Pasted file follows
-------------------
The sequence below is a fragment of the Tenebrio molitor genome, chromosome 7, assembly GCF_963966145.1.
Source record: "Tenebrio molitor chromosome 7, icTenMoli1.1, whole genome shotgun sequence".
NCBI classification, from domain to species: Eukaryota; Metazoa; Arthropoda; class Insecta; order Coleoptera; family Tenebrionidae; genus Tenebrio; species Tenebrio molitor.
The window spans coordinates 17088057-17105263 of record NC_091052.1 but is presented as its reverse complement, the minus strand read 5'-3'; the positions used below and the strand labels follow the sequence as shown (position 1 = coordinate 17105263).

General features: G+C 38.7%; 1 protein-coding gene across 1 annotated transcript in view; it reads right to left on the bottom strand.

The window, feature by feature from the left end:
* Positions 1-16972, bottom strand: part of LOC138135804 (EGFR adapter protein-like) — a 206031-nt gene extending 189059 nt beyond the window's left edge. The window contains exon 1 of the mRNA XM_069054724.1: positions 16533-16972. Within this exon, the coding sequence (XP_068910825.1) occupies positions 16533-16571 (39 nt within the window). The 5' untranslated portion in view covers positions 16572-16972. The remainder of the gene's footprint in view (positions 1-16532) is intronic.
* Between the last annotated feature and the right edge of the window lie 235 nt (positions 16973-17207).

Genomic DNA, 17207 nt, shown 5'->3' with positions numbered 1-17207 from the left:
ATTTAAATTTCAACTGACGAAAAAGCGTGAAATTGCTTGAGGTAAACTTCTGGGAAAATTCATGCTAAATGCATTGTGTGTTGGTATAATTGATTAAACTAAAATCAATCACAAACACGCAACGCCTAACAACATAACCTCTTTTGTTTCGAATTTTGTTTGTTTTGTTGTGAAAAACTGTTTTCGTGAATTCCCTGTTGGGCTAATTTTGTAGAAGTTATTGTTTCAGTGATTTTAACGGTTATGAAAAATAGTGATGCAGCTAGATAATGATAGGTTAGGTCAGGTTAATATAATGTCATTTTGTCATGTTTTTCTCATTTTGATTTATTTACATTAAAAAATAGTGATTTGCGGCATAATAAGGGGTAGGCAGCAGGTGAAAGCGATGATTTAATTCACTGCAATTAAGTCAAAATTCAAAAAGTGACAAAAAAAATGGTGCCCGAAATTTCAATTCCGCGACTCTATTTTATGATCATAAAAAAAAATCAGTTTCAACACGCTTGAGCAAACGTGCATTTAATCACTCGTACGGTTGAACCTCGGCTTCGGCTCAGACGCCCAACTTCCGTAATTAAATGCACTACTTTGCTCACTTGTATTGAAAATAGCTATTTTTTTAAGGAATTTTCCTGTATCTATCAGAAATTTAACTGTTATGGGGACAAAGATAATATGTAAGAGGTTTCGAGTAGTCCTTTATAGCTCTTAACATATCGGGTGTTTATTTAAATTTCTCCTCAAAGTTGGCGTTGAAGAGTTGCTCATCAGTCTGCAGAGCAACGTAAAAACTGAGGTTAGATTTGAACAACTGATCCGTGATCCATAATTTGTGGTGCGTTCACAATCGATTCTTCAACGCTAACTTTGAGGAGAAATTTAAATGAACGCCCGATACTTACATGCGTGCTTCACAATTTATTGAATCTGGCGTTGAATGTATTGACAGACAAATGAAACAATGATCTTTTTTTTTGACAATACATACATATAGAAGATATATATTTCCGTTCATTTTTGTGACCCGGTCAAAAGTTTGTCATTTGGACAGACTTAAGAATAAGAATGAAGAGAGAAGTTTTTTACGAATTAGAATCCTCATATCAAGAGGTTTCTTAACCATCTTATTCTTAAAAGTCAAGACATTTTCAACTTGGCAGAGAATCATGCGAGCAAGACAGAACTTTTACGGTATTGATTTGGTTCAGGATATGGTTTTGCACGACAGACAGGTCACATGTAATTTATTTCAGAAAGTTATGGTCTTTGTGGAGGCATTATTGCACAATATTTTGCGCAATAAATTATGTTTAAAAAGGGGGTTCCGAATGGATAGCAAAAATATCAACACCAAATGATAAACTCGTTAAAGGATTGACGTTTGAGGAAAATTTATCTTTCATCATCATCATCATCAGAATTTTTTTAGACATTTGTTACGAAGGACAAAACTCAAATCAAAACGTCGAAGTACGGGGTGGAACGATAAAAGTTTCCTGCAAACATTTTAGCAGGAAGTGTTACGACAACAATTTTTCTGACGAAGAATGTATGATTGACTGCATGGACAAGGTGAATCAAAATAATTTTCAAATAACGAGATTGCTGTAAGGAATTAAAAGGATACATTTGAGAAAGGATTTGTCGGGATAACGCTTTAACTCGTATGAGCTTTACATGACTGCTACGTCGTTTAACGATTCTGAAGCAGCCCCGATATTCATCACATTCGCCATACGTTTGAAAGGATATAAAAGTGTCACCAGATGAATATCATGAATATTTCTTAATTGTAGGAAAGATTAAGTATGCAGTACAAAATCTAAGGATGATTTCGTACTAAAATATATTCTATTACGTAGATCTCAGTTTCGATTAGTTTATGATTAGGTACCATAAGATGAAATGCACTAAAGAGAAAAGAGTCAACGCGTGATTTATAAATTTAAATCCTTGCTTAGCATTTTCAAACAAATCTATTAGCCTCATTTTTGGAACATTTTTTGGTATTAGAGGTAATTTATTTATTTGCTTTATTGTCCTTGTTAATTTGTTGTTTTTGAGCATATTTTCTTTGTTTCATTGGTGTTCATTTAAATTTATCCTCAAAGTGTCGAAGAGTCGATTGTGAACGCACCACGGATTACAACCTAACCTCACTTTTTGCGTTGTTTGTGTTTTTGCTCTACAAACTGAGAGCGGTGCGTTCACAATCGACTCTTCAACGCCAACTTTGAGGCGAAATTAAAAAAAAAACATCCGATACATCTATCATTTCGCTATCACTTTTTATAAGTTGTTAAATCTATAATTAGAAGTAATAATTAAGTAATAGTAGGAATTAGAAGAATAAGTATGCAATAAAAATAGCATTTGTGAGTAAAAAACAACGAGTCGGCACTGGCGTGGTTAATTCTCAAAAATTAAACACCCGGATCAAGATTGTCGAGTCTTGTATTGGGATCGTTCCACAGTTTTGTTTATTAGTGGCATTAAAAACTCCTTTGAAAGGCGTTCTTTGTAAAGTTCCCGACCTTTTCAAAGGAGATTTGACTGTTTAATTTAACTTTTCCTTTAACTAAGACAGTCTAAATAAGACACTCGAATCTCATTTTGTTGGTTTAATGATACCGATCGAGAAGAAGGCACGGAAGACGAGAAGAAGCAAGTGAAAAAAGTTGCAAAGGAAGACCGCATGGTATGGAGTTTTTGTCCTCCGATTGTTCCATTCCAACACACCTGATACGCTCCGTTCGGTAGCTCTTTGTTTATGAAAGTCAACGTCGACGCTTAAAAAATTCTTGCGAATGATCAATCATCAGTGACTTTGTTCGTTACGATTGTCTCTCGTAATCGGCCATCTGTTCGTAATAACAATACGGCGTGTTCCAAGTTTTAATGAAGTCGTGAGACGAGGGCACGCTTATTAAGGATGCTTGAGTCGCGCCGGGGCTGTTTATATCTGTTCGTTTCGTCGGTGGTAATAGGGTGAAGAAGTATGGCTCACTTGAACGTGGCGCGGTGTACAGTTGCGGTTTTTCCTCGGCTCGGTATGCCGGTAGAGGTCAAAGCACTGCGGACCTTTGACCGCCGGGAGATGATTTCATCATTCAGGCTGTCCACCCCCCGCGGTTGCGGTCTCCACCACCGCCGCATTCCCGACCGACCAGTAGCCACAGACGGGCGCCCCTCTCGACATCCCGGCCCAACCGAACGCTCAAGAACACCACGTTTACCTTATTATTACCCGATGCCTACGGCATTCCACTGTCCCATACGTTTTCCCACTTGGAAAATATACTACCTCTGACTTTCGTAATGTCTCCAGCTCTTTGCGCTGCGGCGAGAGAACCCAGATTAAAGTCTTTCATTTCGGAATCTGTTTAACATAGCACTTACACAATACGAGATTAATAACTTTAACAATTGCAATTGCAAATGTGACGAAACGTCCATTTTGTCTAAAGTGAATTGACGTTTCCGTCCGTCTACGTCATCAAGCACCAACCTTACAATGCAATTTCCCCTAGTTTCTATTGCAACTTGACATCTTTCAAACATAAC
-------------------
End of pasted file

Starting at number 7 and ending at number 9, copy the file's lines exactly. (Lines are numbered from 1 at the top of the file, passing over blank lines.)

* Positions 1-16972, bottom strand: part of LOC138135804 (EGFR adapter protein-like) — a 206031-nt gene extending 189059 nt beyond the window's left edge. The window contains exon 1 of the mRNA XM_069054724.1: positions 16533-16972. Within this exon, the coding sequence (XP_068910825.1) occupies positions 16533-16571 (39 nt within the window). The 5' untranslated portion in view covers positions 16572-16972. The remainder of the gene's footprint in view (positions 1-16532) is intronic.
* Between the last annotated feature and the right edge of the window lie 235 nt (positions 16973-17207).

Genomic DNA, 17207 nt, shown 5'->3' with positions numbered 1-17207 from the left: